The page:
With Spy, we have yet another Melissa McCarthy comedy. However, she usually excels when paired with director Paul Feig (Bridesmaids, The Heat).
In Spy, McCarthy plays Susan Cooper, a CIA analyst stuck in a forgotten basement in CIA headquarters. She is the voice in ear of super spy Bradley Fine (Jude Law). Soon after the movie begins, the identity of every spy is compromised and Susan is the only one who can find a nuclear bomb before it’s sold to terrorists.
Even as she is sent into the field, she is followed by rogue CIA agent Rick Ford (Jason Statham). He doesn’t trust her to actually succeed at getting into Raina Boyanov’s (Rose Byrne) inner circle.
Even though Susan was relegated to the basement, she actually has dangerous close combat skills. She manages to become trusted by Raina and travels through Europe all while doubling as a frumpy cat lady.
The first act of Spy is undeniably funny. Feig knows how to balance physical comedy with crass jokes and make it feel fresh. McCarthy’s performance is nothing new. She has made a career of being the familiar odd-woman-out that consistently embarrasses herself. She appears in 98% of the scenes, so she must carry the movie. Thankfully, the supporting cast is just as strong.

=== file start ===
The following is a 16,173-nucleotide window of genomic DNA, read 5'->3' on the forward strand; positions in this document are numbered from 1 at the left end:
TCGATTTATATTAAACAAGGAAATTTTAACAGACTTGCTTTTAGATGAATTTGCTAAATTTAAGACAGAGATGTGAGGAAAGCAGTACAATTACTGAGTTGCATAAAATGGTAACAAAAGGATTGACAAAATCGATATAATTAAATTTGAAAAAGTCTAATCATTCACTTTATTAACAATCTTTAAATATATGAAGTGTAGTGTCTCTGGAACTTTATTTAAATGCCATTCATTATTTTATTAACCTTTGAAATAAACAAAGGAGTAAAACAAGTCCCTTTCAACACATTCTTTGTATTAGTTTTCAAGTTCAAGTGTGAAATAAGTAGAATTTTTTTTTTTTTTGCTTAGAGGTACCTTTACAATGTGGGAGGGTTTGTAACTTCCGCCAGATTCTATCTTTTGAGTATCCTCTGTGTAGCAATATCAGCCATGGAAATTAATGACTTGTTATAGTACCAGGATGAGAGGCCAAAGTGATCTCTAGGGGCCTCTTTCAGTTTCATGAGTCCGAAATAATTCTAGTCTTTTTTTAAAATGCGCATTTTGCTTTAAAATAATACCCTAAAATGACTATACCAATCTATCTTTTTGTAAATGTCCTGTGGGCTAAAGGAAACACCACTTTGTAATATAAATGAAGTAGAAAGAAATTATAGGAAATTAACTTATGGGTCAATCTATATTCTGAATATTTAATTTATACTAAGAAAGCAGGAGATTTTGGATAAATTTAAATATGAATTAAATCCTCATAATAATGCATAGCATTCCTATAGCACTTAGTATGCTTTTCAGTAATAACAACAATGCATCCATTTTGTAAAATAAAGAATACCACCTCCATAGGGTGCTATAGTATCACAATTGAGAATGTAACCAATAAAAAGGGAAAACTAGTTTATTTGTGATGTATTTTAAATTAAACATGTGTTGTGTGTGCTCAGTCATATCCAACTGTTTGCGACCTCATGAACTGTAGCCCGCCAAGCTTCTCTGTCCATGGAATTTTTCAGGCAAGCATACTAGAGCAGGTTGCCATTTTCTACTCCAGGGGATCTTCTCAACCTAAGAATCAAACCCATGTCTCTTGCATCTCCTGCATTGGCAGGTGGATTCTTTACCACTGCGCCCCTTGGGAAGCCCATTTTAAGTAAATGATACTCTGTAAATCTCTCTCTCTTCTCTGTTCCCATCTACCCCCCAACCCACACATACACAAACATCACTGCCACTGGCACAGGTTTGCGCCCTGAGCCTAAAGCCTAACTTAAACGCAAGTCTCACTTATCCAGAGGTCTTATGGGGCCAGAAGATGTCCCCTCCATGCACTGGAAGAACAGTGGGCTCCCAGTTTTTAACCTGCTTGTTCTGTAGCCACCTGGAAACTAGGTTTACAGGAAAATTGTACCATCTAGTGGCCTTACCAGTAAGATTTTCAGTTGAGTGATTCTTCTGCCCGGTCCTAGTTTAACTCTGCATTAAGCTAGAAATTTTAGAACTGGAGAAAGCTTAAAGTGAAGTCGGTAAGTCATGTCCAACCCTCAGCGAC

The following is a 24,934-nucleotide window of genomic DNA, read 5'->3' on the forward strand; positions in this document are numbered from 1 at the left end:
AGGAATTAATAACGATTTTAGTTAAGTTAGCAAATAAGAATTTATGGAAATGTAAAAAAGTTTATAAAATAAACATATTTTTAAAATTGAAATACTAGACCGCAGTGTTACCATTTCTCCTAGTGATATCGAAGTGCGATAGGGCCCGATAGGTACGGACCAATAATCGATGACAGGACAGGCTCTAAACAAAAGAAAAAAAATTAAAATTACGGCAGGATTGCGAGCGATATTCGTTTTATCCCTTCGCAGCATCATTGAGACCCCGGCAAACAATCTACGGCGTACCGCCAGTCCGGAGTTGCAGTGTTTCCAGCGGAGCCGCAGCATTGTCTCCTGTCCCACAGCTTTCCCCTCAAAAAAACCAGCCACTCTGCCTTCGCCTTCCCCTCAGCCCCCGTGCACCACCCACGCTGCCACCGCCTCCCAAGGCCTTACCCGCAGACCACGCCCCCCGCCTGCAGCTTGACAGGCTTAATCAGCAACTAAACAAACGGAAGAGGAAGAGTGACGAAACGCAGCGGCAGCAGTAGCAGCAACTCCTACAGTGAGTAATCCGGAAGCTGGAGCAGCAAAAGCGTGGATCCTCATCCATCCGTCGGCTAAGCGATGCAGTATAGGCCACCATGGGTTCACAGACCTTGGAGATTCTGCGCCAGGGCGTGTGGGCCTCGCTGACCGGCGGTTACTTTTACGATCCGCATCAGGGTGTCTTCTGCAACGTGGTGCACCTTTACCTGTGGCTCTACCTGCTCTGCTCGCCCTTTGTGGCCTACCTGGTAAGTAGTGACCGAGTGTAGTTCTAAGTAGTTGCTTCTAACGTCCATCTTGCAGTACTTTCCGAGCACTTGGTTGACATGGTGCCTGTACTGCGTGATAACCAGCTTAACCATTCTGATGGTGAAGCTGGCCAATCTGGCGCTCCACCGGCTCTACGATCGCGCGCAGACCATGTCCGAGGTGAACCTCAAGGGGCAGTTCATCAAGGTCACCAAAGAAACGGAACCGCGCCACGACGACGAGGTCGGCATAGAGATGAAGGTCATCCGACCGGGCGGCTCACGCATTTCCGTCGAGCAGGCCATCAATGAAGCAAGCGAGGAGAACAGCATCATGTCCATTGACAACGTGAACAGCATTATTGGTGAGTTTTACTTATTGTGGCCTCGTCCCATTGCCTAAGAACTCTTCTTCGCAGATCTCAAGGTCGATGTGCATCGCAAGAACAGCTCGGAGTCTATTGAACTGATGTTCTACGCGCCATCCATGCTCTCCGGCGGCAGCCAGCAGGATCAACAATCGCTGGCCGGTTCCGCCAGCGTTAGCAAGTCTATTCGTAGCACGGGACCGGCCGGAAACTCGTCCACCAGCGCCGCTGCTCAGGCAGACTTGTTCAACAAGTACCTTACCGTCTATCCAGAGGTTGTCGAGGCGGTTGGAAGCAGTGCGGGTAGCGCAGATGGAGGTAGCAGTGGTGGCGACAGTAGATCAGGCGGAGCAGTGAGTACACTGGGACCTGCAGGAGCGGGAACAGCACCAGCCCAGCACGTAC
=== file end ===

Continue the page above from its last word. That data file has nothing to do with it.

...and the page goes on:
Jason Statham steals the movie by his monologues alone. I say monologues, because he never lets anyone speak or interrupt him. He is used sparingly, which is clever, because you don’t get sick of him.
At nearly two hours, you get sick of everything else. The movie never seems to end. It could have been a crisp 90 minutes. The third act is full of double crosses and false endings. Feig is a student of Judd Apatow and it shows. Neither know when to end a movie.
Beyond the comedy, nothing feels fresh. Feig, who also wrote the script, took several pages from “How to Write a Spy Movie.” The story is nothing new and it almost feels that it was on purpose. Feig didn’t want you to get lost in the plotholes, but rather wanted your attention on every joke.
It was great to see women run the show, on both the heroic and villainous side, something that we never see this side of Bond. This is the second of three spy spoofs releasing this year (with Kingsman and The Man from U.N.C.L.E.) While Spy opens strong, it can’t match Kingsman: The Secret Service in terms of fun and outright shock.
If you’re looking for a comedy this weekend, Spy is a far better choice than Pitch Perfect 2 or Entourage. On the whole, it’s a decent rental. C+